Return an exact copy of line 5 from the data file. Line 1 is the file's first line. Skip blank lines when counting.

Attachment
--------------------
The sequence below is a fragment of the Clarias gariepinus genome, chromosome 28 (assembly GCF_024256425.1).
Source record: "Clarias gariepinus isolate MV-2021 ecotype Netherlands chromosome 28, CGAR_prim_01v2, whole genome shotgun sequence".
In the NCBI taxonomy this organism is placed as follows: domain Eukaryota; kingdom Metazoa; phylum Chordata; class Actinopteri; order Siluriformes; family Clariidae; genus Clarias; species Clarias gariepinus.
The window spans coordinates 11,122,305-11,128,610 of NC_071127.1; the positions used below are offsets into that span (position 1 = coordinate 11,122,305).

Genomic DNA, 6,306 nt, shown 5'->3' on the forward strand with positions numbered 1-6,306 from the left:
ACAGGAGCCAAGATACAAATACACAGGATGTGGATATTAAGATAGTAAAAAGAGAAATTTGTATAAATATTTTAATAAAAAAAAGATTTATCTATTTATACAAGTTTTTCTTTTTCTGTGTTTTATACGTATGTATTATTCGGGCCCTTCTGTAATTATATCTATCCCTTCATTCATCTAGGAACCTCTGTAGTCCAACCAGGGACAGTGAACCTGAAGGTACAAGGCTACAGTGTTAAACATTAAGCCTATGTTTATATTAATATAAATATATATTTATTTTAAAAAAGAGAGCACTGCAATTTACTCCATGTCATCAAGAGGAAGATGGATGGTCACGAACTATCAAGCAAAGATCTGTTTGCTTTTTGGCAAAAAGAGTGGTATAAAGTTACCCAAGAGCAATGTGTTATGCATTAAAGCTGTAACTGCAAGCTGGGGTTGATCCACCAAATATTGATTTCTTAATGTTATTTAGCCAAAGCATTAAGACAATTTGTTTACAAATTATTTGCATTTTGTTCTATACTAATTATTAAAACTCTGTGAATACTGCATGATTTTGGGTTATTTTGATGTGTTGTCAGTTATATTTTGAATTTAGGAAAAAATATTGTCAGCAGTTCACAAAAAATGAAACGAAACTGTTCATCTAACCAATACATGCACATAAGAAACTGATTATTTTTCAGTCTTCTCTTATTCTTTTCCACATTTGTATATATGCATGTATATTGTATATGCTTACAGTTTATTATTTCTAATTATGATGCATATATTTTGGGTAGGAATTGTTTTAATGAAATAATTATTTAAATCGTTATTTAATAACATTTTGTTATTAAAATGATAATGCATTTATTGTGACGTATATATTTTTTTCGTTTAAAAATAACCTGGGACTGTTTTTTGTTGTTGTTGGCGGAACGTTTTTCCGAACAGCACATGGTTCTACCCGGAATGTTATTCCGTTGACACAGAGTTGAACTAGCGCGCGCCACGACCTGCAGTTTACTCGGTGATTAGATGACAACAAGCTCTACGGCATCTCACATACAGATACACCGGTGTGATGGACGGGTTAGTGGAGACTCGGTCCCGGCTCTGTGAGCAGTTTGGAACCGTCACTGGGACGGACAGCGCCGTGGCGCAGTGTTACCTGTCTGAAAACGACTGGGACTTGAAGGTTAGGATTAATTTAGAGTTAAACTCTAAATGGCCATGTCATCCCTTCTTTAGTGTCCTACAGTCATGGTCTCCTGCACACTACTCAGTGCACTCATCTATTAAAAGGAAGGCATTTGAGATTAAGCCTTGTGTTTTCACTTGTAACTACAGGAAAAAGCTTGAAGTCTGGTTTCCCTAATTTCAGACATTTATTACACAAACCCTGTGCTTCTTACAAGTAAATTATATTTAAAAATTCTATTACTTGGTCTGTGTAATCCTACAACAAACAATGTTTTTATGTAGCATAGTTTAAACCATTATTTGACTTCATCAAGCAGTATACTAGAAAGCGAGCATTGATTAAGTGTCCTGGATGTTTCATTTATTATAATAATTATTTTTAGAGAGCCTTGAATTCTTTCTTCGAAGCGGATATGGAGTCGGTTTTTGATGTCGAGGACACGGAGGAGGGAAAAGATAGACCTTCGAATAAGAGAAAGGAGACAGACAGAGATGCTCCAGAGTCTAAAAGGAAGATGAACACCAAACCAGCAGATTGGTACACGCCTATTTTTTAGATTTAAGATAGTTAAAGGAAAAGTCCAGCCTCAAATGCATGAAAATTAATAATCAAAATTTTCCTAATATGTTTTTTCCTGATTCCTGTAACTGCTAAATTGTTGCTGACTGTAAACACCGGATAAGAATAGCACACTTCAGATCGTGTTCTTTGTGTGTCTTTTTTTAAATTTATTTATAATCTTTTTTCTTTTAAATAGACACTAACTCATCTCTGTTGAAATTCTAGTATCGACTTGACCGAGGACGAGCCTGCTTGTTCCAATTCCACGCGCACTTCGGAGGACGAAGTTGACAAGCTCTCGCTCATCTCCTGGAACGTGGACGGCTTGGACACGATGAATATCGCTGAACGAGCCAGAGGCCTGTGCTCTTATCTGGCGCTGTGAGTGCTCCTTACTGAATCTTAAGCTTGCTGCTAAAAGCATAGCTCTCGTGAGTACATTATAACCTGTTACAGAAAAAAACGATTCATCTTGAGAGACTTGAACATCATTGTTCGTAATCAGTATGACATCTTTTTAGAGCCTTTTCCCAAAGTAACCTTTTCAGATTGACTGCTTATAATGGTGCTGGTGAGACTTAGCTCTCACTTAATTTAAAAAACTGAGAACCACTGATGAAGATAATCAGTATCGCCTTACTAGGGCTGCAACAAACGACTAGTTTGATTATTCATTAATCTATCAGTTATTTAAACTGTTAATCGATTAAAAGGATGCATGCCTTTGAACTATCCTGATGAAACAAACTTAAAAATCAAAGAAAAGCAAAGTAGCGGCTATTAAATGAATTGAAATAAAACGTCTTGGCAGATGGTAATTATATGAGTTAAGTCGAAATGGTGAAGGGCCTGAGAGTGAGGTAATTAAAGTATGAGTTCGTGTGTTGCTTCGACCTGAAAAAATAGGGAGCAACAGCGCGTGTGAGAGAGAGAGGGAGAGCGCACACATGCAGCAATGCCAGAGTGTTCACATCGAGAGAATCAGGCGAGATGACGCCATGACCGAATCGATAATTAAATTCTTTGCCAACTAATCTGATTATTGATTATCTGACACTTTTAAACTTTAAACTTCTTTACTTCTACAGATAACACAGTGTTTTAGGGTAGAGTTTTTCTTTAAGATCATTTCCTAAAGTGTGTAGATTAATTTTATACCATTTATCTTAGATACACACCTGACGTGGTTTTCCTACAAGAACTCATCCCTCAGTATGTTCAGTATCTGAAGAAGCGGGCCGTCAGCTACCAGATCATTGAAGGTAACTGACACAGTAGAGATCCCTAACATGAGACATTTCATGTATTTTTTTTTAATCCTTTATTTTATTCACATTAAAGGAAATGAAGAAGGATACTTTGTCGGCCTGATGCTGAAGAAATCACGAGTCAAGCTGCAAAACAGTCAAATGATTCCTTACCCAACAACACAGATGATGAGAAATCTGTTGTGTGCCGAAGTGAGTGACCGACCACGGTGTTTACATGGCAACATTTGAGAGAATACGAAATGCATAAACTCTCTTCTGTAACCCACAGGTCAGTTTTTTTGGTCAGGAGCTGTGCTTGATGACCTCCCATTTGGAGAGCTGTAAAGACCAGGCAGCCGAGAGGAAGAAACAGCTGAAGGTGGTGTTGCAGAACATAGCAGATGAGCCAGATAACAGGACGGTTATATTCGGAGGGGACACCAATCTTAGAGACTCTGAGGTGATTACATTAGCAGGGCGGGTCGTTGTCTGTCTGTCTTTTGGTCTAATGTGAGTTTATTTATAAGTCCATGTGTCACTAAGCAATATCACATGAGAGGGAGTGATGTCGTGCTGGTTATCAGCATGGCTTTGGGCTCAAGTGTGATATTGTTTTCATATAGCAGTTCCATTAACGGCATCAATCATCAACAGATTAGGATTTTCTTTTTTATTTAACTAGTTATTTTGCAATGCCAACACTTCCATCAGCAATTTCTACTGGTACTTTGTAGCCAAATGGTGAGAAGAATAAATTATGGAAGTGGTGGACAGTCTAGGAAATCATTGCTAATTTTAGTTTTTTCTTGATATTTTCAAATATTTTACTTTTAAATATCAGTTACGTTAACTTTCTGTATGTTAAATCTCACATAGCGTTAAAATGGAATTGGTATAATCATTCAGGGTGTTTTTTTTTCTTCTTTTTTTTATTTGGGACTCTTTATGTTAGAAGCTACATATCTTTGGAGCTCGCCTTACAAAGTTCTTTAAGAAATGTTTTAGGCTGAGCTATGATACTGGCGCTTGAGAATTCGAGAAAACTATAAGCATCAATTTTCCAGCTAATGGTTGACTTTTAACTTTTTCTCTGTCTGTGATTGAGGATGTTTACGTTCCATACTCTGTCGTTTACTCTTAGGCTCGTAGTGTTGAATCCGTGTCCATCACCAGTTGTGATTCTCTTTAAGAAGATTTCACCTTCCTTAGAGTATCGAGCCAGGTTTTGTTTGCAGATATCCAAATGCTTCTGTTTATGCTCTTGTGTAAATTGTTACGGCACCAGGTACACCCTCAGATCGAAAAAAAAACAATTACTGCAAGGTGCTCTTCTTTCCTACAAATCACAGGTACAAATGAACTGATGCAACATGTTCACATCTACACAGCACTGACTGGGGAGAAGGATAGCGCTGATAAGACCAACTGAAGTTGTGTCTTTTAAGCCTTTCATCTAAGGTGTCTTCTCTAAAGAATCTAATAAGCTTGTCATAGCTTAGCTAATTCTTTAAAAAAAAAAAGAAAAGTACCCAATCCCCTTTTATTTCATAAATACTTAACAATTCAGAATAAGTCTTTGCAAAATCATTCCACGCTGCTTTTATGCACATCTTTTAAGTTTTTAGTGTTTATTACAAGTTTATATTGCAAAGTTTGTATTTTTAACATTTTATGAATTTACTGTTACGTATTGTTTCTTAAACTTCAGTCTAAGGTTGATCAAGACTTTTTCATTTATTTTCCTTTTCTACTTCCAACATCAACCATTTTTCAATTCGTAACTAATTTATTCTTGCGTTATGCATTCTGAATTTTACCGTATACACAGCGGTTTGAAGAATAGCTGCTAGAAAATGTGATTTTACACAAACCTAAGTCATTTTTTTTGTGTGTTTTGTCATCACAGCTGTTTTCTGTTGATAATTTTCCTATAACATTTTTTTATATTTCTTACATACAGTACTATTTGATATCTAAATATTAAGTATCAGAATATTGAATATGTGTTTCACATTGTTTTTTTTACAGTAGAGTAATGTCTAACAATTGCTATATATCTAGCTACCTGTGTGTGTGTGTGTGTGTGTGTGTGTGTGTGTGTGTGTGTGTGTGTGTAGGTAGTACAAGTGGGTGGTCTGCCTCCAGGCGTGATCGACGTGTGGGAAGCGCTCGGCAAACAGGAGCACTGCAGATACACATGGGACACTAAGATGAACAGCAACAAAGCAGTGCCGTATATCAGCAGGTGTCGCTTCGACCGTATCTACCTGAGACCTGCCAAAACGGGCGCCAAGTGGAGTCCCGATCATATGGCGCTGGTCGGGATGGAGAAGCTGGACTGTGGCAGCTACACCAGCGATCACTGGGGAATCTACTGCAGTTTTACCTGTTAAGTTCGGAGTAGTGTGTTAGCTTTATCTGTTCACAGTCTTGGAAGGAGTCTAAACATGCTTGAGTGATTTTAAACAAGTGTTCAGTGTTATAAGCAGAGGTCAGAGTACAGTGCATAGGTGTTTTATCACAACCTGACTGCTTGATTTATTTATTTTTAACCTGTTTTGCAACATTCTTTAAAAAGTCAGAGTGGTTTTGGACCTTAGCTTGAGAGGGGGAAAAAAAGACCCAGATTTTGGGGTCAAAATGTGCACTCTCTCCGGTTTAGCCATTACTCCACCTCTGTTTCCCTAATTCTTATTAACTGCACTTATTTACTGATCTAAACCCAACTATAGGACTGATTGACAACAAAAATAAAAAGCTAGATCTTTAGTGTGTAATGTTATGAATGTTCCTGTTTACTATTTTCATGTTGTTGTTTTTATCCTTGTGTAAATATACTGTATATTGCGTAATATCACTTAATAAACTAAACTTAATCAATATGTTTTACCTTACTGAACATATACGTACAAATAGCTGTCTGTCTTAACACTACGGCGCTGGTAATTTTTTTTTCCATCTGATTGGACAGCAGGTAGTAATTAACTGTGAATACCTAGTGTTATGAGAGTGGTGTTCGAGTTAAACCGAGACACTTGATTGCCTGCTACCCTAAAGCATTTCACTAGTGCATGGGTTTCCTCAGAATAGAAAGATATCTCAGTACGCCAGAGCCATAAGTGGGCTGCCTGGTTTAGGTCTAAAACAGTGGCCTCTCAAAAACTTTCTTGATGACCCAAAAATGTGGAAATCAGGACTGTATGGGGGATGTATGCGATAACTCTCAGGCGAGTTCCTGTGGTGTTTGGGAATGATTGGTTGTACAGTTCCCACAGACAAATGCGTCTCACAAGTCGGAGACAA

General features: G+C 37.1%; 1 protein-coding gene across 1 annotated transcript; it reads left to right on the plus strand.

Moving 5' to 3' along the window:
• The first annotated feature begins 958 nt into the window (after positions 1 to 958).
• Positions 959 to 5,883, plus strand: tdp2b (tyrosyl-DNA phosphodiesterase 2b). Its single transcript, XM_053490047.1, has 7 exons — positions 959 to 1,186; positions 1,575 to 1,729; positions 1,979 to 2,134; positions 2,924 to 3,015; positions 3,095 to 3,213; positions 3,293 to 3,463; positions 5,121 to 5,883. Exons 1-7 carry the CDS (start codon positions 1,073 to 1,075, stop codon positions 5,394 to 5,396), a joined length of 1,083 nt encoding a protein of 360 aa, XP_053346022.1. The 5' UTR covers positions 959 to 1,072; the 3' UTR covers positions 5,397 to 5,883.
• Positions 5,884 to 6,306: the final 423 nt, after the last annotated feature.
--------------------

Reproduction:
Genomic DNA, 6,306 nt, shown 5'->3' on the forward strand with positions numbered 1-6,306 from the left: